My second question:I'm almost half-way done your book and I've only been getting around 83% percent of the sample LR questions you provide in the chapters correct (untimed). I have just started studying for the exam and I'm a bit concerned about getting so many answers wrong. Is it normal at this stage in my study process to be getting a large number of LR questions wrong? How long does it typically take to really conquer LR? If I want to hit my goal of 170+ I understand that I can't get more than -2 per section.

Again, thank you so much for your awesome book. Feel bad for people who took the LSAT prior to the book's release. Have a great day!


Hi there --

Great question -- It's the combination of elements (the door being the only way in and out and the lock being impenetrable) that takes it above and beyond being necessary, and I think it's much easier to see that the first part (the door is the only way in and out of the house) goes above and beyond what needs to be true.

To tell you the truth, even if it were just the statement "the lock is impenetrable" -- I don't think it would be necessary (though I think the truncated statement, by itself, goes into an area that is more subjective, or "grayer," than you would see on a real necessary assumption q) --

The negation of the lock is impenetrable is indeed that it is penetrable, but that doesn't necessarily, in my opinion, ruin the argument (though again, I think it does go into a bit of a gray area, depending on how you think of penetrable, and how you think of the concept of "break in"). The reason it doesn't destroy the argument: if the lock is penetrable using a key, and I am the only person who has the key, and no one can get it from me, then I can still say no one can break in.

In terms of your second, more general question, I think you are in great position -- basically, your % means that you are already getting 5 out of every 6 correct -- that's a fine spot to be in right now. My warning, though, is that some people get stuck where you are at, and others keep going forward -- one big key is self-awareness -- a correct understanding of what your strengths and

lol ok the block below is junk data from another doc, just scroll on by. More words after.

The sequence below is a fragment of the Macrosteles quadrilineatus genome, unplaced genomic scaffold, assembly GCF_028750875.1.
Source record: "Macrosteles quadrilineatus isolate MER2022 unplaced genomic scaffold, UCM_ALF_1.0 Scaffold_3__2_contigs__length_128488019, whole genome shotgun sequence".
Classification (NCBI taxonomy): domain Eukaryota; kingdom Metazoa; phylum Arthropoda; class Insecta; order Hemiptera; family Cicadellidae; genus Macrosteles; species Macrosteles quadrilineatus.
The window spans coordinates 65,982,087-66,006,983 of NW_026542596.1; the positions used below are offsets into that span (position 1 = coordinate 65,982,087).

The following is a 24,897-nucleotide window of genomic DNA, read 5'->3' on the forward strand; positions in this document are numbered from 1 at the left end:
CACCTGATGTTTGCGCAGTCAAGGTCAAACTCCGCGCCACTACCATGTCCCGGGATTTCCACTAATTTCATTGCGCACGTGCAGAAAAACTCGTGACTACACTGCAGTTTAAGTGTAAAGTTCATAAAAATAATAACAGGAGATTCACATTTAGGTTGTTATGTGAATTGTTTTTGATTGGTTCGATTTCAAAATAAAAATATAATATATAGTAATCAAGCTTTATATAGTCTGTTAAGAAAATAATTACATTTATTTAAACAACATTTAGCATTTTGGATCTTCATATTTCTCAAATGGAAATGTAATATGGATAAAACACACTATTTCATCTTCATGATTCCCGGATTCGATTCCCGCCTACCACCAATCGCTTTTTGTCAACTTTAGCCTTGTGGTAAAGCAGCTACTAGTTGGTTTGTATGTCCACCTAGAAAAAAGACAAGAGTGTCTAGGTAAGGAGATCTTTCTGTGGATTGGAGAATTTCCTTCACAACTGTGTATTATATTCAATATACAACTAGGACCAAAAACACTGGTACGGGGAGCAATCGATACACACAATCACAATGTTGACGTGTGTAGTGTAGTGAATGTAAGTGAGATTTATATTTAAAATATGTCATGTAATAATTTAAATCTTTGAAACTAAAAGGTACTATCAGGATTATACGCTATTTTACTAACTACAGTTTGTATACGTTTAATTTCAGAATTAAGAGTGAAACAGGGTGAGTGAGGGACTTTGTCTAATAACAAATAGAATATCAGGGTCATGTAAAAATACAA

weaknesses are, and another key is the ability to change -- a huge % of test takers study for months and months then go into the exam and think about things exactly the same way they did on the first diagnostic -- obviously self-awareness and ability to change go hand in hand. The final key is work ethic, but I'm sure you don't need me to tell you that. Just keep thinking about problems in terms of your actions, and keep thinking about your issues in terms of reading skills, reasoning skills, and mental discipline, and you should see continued improvement. Again, I think you're in a great position right now.

HTH, and thanks for the kind comments! If you have any follow up, or need anything else, please let me know either here or though pm -- Mike

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Re: Mike, author of the LSAT Trainer, answering questions

Postby The LSAT Trainer » Sat Nov 30, 2013 6:01 pm

ZVBXRPL wrote:Mike K.,
Two questions.
1. Why the bubbles and fish?
2. Is it necessary to find flaws in strenthen/weaken questions (like you do on page 294-5)?


Hi -- I'll start w/the second question first --

Yes, as much as possible --

Keep in mind that you want to think of LR q stems very very literally -- and they will, 99% of the time, ask you to strengthen an argument -- not a conclusion, but an argument --

The argument is the relationship between support and conclusion

Tyr's avatar image has me thinking of war analogies --

Think of yourself as a war time commander, and you have a bridge in front of you connecting two areas -- the supporting premises area, and the conclusion area.

And what you know (for any strengthen or weaken q) is that the bridge has issues -- it either has a bunch of clear vulnerabilities, or it has an obvious weak point--

Depending on what side you are fighting for, your job is either to strengthen this bridge, or to weaken it.

In either case, it makes sense that you want as clear an understanding of the weak point(s) as possible, so you know what needs supporting, or what can be exploited in an attack.